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Newspaper Page Text
SOME PECULIAR CASES COME BEFORE JUDGE
PINCKNEY IN HIS JUVENILE COURT
BY JANE WHITAKER
Did you ever spend a few hours in the Juvenile Court, presided over
by Judge Pinckney?
It would be worth your while, but you would have to sit very close, for
the proceedings are carried, on in a low tone of voice unless some parent
about to be deprived of a child or children should grow excited.
There are just two kind of people in that court the fashionable women
;who in their own narrow circles are "such earnest social workers, you
know," and the victims of poverty who are giving their children up to rid
themselves of the responsibility, or who have fallen into the hands of some
charity that has decided the children must be given up.
There was a youngster there yesterday morning of about six years. His
father, a foreigner, who spoke the English language very imperfectly, had
evidently learned that the Juvenile
Court is the place to take children
when you want to get rid of them.
Chicago's population, foreign or oth
erwise, is well educated to that fact.
The boy was just a normal boy,
healthy, and with a vivid imagination.
He was accused of horrible crimes.
He stole the few pennies his mother
gave him to buy something for her
at the store, he sometimes ran out of
the house to play and stayed out un
til 11 o'clock a.t night and worse,
much, much worse, he didn't always
tell the truth.
A great, big, broad-minded man,
who is a genius himself, has said that,
some of the greatest books have
never been written because the par
ents of children have killed their
child's imagination by punishing a
he. And a child lies for one of two
reasons.. It has either grown afraid
of its parents and fears to tell the
truth, or its imagination carries it
into realms beyond the ability of its
prosaic elders to wander.
Did you never play make-believe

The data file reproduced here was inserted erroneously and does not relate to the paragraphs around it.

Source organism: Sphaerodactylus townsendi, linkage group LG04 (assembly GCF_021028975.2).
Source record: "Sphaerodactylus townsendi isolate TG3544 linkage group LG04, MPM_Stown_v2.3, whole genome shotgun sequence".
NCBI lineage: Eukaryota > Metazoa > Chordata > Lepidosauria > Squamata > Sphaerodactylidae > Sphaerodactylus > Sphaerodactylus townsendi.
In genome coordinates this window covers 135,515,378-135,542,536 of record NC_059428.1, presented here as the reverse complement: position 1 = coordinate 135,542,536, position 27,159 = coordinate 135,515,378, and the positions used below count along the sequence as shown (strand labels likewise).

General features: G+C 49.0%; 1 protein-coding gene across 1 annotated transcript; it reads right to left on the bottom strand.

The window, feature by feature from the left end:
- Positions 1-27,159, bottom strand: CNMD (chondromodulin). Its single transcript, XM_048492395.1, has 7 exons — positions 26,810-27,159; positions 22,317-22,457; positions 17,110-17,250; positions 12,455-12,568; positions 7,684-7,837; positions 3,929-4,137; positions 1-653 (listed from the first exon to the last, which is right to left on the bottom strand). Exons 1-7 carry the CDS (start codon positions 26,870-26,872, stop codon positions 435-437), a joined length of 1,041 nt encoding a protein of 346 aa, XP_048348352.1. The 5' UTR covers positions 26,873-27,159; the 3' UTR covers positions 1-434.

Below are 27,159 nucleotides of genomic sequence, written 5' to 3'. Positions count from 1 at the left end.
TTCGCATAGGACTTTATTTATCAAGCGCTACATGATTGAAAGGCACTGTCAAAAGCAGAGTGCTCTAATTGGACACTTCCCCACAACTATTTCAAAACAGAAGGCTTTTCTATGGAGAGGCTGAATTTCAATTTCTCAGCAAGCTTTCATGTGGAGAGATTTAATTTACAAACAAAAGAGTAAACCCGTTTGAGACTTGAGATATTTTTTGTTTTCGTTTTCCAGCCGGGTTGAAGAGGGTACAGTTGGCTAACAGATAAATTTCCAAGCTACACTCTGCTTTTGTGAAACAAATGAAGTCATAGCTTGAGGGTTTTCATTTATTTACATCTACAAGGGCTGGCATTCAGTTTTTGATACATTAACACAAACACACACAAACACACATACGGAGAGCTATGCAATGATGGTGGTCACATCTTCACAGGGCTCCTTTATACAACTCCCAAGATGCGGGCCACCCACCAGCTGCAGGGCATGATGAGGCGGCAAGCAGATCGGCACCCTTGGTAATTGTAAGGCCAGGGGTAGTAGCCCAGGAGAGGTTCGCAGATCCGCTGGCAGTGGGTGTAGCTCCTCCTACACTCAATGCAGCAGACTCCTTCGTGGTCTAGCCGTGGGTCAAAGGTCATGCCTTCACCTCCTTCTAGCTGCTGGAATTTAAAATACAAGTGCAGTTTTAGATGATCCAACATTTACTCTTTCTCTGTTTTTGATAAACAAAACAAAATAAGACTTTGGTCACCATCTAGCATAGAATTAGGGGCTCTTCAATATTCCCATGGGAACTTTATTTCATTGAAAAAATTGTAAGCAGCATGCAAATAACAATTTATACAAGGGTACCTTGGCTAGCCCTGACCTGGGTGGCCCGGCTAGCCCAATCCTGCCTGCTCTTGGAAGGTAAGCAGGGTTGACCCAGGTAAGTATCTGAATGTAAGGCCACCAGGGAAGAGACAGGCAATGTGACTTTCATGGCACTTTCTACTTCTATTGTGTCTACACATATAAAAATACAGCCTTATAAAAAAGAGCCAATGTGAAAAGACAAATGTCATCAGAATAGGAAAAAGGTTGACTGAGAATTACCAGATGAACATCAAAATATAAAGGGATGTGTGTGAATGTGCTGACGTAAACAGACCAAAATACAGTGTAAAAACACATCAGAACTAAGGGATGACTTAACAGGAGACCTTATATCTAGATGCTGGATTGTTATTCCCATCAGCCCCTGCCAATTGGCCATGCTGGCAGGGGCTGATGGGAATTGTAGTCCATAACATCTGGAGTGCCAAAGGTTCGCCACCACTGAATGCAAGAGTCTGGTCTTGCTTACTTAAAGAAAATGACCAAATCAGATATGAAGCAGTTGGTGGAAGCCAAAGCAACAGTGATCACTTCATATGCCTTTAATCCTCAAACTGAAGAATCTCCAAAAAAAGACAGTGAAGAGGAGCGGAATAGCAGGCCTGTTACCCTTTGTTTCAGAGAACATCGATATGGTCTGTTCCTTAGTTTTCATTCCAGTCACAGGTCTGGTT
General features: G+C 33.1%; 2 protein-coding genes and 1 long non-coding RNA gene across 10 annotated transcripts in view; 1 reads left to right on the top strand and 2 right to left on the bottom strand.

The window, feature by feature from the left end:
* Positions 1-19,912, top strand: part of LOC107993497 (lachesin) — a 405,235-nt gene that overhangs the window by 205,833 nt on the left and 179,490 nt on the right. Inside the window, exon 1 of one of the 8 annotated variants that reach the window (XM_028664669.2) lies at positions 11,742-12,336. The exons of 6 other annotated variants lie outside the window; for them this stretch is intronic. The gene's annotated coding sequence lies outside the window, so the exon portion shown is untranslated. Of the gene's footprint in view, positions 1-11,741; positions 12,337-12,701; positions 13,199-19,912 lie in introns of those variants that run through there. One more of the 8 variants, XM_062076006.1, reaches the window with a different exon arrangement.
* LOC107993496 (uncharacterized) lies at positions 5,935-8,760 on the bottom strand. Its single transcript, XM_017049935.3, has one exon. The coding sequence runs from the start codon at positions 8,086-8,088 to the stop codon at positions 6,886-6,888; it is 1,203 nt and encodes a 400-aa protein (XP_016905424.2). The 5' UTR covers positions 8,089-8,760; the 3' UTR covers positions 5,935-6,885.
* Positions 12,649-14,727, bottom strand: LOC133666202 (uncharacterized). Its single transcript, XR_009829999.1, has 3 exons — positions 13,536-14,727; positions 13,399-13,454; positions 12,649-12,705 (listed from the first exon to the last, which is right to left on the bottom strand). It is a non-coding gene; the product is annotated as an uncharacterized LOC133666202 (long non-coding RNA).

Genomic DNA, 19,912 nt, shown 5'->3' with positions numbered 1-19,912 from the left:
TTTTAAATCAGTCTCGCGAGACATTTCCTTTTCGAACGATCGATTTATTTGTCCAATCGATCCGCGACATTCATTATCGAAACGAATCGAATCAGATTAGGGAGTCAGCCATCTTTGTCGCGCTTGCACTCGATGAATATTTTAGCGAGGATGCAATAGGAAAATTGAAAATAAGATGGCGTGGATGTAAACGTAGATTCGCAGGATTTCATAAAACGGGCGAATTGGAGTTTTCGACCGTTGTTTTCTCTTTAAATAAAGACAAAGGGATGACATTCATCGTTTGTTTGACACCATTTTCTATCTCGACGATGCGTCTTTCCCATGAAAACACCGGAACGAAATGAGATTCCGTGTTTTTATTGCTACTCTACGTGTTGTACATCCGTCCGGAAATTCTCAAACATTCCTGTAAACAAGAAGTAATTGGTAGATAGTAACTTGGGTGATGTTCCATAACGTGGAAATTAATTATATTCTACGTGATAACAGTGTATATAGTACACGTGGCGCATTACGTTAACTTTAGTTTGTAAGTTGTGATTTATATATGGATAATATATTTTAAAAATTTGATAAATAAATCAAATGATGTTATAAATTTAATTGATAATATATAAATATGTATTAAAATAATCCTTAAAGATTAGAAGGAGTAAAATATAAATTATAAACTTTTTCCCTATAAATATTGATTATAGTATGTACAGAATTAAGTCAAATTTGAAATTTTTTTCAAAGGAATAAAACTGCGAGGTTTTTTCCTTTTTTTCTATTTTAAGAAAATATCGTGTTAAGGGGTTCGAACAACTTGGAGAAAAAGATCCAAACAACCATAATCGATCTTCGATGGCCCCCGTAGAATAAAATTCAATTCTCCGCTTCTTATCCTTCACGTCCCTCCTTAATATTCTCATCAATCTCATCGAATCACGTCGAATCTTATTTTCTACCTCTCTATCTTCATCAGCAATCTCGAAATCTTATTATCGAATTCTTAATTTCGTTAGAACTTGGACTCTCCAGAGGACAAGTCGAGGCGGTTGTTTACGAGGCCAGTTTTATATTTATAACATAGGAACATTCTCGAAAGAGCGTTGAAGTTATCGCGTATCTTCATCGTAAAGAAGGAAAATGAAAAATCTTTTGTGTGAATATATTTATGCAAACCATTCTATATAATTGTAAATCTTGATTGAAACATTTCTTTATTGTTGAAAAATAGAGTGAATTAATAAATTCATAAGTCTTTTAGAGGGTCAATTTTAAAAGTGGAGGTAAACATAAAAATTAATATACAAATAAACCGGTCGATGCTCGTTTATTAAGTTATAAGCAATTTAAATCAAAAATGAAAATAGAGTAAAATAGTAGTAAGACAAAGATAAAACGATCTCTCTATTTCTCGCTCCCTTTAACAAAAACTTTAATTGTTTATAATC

with a child? If you haven't, you
have missed a great deal. For then
you will find that in that baby brain,
open to impressions as it is, there
is a wealth of dreams more beautiful
and more fantastic than you will ever
find in the covers of a book.
And the stealing? I have heard
many a mother deplore the fact that
her children took pennies that did
not belong to them, but I never heard
of a mother who couldn't understand
and forgive when little six-year-old
timidly sobbed: "Muzzer, I boughted
candy with them."
Yet it was for these things the man
wanted the child taken away. He
shrugged his shoulders and vowed
the child was beyond control.
"Will you pay $1.25 a week or $5
a month for the board of the boy if
I send him away?" Judge Pinckney
The man looked as though he did
not understand. It was not part of
his knowledge that sometimes one
has to pay to be relieved of the care
of a child.
"That makes it different, doesn't
it?" Judge Pinckney asked. "It will
cost you $5 every month to keep this
child in an institution and I don't
know but what a year there would
be a good thing for him. It would
give him some training."
Do you remember Herman Coppes?
He, too, was sent to an insti
tution to be given some training.
He, too, sometimes stole pennies and
sometimes stayed out in the out-of-doors
when mother thought . he
should be home and sometimes he,
too, told stories that were not true.
And so he was sent to an insti
tution to be trained. Well, he is in
another institution now. At Joliet